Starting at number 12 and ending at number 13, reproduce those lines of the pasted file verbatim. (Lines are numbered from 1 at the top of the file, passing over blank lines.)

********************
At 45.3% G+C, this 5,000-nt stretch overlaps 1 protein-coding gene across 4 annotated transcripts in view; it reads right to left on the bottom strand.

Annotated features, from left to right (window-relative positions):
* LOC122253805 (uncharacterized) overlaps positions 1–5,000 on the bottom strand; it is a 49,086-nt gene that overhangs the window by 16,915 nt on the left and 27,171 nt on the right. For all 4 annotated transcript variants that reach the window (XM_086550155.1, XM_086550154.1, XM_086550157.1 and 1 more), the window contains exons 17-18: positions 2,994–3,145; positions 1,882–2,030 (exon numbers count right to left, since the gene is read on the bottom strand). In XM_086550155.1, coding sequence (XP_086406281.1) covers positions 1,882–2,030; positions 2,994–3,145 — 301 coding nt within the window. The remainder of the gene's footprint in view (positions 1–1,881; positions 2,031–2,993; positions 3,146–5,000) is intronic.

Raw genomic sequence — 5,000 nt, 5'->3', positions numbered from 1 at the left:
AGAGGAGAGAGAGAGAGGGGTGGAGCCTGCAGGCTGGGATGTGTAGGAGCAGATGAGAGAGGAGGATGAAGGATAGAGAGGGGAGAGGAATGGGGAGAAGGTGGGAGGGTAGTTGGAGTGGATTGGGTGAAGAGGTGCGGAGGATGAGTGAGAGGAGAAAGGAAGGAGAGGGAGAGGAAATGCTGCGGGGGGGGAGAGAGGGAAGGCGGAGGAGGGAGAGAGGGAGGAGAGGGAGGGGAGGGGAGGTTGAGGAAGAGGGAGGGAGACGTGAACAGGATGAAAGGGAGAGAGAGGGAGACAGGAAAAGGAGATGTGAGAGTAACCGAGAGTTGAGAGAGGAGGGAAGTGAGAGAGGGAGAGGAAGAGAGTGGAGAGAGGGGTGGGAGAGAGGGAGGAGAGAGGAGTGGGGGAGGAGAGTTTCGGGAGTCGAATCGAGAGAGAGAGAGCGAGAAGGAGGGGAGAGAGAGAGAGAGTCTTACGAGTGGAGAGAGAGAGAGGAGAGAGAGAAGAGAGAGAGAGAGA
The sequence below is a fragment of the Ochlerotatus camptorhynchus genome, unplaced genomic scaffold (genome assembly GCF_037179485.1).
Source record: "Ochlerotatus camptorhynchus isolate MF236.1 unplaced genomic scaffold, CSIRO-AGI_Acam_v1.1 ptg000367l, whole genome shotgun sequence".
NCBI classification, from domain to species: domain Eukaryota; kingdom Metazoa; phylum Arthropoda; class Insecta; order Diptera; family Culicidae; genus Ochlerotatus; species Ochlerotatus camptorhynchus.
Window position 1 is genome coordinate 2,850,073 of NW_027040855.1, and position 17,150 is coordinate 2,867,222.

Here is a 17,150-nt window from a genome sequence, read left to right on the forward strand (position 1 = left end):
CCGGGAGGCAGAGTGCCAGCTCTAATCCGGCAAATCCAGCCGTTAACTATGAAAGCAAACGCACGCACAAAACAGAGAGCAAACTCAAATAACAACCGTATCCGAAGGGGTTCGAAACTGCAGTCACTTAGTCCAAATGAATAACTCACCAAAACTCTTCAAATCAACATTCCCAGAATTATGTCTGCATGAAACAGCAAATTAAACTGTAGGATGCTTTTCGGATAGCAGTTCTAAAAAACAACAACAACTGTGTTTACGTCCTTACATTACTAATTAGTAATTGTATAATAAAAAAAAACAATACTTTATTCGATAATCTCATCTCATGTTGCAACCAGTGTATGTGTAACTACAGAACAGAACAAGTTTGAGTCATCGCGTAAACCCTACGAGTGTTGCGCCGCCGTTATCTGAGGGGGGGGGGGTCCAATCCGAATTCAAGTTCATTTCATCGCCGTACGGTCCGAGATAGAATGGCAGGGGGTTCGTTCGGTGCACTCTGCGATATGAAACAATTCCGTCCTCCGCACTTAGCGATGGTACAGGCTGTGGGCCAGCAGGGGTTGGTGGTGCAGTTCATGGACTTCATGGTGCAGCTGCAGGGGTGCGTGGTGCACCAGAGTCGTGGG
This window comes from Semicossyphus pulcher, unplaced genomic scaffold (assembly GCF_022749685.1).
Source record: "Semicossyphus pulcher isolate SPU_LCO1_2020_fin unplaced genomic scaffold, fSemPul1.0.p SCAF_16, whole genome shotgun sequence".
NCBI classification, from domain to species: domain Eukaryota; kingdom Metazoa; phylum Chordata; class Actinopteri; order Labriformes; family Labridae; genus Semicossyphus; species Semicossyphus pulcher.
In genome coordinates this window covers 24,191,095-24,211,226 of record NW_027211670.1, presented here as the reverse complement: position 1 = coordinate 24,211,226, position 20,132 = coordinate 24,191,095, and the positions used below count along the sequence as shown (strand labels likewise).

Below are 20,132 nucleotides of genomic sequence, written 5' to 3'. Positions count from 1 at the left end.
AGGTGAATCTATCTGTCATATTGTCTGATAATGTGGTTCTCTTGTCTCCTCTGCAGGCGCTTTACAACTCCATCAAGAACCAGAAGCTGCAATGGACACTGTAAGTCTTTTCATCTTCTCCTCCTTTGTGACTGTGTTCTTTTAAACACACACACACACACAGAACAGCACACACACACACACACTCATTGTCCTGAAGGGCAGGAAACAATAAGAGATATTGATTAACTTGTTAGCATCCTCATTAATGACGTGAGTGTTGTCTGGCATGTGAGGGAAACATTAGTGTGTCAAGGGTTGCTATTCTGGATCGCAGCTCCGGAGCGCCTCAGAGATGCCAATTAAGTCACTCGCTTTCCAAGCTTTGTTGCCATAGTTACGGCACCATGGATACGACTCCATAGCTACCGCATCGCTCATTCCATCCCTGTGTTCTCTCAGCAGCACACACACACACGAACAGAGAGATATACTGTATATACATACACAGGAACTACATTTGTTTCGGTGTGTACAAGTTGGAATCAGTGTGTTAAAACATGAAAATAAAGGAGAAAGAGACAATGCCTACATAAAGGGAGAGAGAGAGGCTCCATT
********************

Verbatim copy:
This window comes from Semicossyphus pulcher, unplaced genomic scaffold (assembly GCF_022749685.1).
Source record: "Semicossyphus pulcher isolate SPU_LCO1_2020_fin unplaced genomic scaffold, fSemPul1.0.p SCAF_16, whole genome shotgun sequence".